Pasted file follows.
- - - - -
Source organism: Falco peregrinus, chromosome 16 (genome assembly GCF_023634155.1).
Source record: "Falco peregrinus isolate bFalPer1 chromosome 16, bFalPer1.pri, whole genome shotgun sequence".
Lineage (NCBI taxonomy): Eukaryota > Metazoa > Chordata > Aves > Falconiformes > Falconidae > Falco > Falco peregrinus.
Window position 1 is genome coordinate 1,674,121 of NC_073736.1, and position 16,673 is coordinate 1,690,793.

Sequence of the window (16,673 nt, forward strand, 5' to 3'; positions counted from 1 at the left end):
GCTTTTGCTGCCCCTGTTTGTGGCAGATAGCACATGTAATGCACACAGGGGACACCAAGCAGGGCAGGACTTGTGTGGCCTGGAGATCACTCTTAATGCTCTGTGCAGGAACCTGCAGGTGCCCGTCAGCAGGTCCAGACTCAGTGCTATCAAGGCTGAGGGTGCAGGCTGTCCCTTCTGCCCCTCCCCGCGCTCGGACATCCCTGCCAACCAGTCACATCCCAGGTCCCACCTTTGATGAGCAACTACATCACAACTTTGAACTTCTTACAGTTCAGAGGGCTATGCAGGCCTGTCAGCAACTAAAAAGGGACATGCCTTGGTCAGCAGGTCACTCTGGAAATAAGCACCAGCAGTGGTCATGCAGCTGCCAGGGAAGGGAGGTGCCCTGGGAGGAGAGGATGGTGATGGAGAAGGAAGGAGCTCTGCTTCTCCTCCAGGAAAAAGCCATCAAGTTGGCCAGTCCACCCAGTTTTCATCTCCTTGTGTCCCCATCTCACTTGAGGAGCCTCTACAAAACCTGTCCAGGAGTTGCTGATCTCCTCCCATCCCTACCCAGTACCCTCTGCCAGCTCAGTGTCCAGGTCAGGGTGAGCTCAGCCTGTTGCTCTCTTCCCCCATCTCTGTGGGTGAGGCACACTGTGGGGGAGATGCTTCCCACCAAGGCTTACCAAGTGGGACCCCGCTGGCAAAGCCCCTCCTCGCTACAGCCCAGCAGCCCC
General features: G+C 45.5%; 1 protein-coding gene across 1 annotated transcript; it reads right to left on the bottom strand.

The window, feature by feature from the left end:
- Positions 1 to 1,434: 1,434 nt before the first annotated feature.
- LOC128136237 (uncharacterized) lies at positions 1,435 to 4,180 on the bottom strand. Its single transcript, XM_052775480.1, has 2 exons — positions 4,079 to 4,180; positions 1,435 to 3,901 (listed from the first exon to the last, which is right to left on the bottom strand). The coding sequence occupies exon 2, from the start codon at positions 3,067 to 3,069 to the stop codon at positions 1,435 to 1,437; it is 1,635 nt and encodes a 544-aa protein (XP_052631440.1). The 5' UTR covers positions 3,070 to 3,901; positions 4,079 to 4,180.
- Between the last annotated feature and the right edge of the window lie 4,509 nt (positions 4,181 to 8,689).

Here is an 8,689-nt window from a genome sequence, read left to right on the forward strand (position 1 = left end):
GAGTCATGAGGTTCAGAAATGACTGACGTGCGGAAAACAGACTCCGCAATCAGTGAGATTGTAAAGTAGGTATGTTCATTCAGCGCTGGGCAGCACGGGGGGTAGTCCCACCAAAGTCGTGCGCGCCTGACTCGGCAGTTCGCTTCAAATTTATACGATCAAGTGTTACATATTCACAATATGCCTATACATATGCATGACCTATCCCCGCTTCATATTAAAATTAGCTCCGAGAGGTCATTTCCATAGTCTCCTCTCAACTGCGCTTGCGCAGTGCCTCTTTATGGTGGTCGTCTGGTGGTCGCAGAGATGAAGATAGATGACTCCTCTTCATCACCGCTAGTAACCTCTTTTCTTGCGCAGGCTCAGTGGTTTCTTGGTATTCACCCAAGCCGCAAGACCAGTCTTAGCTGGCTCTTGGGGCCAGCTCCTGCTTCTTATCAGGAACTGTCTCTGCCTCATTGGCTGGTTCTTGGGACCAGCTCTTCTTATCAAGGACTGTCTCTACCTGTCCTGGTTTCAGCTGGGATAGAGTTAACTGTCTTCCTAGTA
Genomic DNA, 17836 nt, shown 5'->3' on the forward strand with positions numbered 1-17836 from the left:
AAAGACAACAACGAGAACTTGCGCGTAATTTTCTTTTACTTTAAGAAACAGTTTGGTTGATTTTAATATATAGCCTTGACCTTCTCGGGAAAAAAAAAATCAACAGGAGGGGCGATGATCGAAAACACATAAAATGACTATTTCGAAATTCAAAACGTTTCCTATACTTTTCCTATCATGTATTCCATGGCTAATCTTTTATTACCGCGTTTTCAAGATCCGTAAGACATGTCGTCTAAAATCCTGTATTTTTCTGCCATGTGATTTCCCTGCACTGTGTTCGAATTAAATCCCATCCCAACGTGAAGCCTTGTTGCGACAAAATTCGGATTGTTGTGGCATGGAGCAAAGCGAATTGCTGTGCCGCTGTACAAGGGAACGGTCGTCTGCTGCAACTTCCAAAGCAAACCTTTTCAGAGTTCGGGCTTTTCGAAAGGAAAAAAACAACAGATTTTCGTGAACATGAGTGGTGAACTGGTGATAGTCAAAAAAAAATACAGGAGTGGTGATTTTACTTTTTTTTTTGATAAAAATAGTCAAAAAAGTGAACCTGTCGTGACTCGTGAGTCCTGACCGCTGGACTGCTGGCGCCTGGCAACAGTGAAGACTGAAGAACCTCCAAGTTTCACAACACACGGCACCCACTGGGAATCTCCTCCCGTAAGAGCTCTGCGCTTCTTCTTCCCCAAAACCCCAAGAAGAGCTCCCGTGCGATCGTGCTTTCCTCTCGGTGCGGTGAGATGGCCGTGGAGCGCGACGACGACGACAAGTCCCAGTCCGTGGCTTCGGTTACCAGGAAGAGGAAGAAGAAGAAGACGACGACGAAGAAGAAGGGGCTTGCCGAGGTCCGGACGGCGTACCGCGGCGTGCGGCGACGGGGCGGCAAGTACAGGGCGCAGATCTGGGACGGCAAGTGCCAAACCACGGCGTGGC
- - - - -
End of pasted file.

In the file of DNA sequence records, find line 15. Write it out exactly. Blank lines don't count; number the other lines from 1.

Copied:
AAAGACAACAACGAGAACTTGCGCGTAATTTTCTTTTACTTTAAGAAACAGTTTGGTTGATTTTAATATATAGCCTTGACCTTCTCGGGAAAAAAAAAATCAACAGGAGGGGCGATGATCGAAAACACATAAAATGACTATTTCGAAATTCAAAACGTTTCCTATACTTTTCCTATCATGTATTCCATGGCTAATCTTTTATTACCGCGTTTTCAAGATCCGTAAGACATGTCGTCTAAAATCCTGTATTTTTCTGCCATGTGATTTCCCTGCACTGTGTTCGAATTAAATCCCATCCCAACGTGAAGCCTTGTTGCGACAAAATTCGGATTGTTGTGGCATGGAGCAAAGCGAATTGCTGTGCCGCTGTACAAGGGAACGGTCGTCTGCTGCAACTTCCAAAGCAAACCTTTTCAGAGTTCGGGCTTTTCGAAAGGAAAAAAACAACAGATTTTCGTGAACATGAGTGGTGAACTGGTGATAGTCAAAAAAAAATACAGGAGTGGTGATTTTACTTTTTTTTTTGATAAAAATAGTCAAAAAAGTGAACCTGTCGTGACTCGTGAGTCCTGACCGCTGGACTGCTGGCGCCTGGCAACAGTGAAGACTGAAGAACCTCCAAGTTTCACAACACACGGCACCCACTGGGAATCTCCTCCCGTAAGAGCTCTGCGCTTCTTCTTCCCCAAAACCCCAAGAAGAGCTCCCGTGCGATCGTGCTTTCCTCTCGGTGCGGTGAGATGGCCGTGGAGCGCGACGACGACGACAAGTCCCAGTCCGTGGCTTCGGTTACCAGGAAGAGGAAGAAGAAGAAGACGACGACGAAGAAGAAGGGGCTTGCCGAGGTCCGGACGGCGTACCGCGGCGTGCGGCGACGGGGCGGCAAGTACAGGGCGCAGATCTGGGACGGCAAGTGCCAAACCACGGCGTGGC